Author: Richard Pufall

Richard J. Pufall is a veteran sports journalist who spent 15 years at The Milwaukee Journal Sentinel, serving as deputy sports editor and executive editor of Packer Plus. He also worked as a sports editor, reporter and columnist for The Los Angeles Times, Chicago Sun-Times, Minneapolis Star-Tribune, St. Paul Pioneer Press and The Racine Journal-Times.

In the early years of the 20th century he was the revered, adopted son of northern Wisconsin. Specifically, he was an icon to the tribal members of the Bad River Reservation, just east of Ashland. He was Charles Albert “Chief” Bender, a Major League Baseball player who pitched his way into the Hall of Fame. Chief Bender’s Upbringing:  Long before the Braves moved from Boston to Milwaukee in 1953, Chief Bender gave our little corner of the upper Midwest a rooting interest in big-league baseball.Carole Kraft was just 11 when Bender passed away in 1954. But he was more than…

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Several days have passed since the Josh Hader trade bombshell was dropped on Wisconsin. And yet, the sun rises, the beer and the brats still taste good at the ballpark, and the Brewers continue to battle the Cardinals for control of the NL Central. Everything Is Status Quo? Business as usual? Maybe not. But as usual, the business must continue, without Hader, the lanky lefty, who was the National League’s Reliever of the Year in three of the last four seasons.This is not to minimize the loss of Hader, perhaps the best closer in the game. This isn’t to understate…

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Jim Taylor lost his status as the Green Bay Packers’ all-time leading rusher to Ahman Green, the NFL schedule makers, and Ray “Scooter” McLean.  Taylor finished his brilliant nine-year Hall of Fame career as a Packer, playing on four NFL championship teams, including the first Super Bowl.His Packer rushing record of 8,207 yards stood unchallenged for 43 years until 2009, when Green Bay re-signed Ahman Green to return to the Packers after two years with the Houston Texans. Ahman Green In Green Bay:  Green had been a sensational running back with the Packers, rushing for 8,162 yards from 2000 to…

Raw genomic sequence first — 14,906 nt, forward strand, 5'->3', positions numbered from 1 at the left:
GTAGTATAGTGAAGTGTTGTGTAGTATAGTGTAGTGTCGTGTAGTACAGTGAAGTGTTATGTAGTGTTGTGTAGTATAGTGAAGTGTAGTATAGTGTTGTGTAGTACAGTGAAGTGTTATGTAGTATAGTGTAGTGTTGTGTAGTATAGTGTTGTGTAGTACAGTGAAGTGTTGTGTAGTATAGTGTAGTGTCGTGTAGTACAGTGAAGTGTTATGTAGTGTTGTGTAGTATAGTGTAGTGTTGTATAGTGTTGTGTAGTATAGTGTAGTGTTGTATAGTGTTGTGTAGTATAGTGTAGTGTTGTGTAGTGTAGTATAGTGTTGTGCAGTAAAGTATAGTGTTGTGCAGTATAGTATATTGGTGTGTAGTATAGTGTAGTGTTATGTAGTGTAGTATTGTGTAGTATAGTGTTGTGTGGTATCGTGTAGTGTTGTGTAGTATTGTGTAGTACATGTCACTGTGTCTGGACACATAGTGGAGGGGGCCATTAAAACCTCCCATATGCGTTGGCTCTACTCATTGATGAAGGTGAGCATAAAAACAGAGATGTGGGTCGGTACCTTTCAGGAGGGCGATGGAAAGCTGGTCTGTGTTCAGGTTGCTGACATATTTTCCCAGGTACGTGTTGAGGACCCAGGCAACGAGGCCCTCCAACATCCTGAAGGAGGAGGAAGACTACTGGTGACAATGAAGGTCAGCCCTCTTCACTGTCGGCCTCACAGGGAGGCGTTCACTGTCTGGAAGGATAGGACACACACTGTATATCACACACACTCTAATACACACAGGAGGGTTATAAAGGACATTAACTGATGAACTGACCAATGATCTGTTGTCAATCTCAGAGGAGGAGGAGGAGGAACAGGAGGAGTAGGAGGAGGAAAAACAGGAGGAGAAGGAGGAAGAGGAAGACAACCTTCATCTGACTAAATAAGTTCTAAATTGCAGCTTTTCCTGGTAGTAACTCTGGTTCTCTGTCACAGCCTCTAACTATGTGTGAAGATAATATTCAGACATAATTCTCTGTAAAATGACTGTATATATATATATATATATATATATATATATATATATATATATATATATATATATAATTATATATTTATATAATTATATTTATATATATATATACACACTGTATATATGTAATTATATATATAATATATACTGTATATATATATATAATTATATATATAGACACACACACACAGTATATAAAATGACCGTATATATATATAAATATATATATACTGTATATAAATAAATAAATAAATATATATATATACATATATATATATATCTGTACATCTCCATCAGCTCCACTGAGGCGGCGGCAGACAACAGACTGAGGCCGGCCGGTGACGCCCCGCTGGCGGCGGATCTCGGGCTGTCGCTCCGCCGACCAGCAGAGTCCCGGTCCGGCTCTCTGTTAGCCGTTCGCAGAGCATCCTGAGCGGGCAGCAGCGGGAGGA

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Fans of the Milwaukee Brewers don’t pack American Family Field to see big, brawny Rowdy Tellez lay down a bunt. In fact, it’s a rare occurrence when a Brewer or any major leaguer drops a bunt into the mix.  Tellez has emerged as the Brewers’ most dependable big bopper and RBI man. Bunt? Forget it! Swing for the fence, big man! A sacrifice bunt on the five-year, big-league resume of Tellez is more than rare, it is nonexistent. Milwaukee used to bunt themselves to wins It’s doubtful that Manager Craig Counsell will ever ask the 6-foot-4, 255-pound Tellez to sacrifice…

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The minds of old sportswriters tend to fuzz up when trying to recall their favorite player interviews, now long buried in time. But Ray Nitschke … well, he was unforgettable. Related: The top 10 Green Bay Packers of all timeIt was the spring of 1978 and a young sportswriter was in Green Bay to cover the Packers in the NFL Draft. This would be the draft of James Lofton, and the Packers wisely selected the brilliant wide receiver from Stanford with their No. 1 pick. Lofton was, perhaps, the only good thing to emerge from a dismal decade of Packers football.But…

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Pitch counts? That phrase was just an unspoken part of baseball’s vocabulary in the 1960s. Unlike today, pitchers of that era and decades before were expected to finish what they started. No matter how many pitches it took.  That was classically illustrated on July 2, 1963, at Candlestick Park when two future Hall of Famers locked in a 16-inning pitching duel that underscores how much the game – Major League style – has changed.Today, if a pitcher survives the first five innings, it is considered a “quality start.”  When a starter nears 100 pitches he is typically pulled from the…

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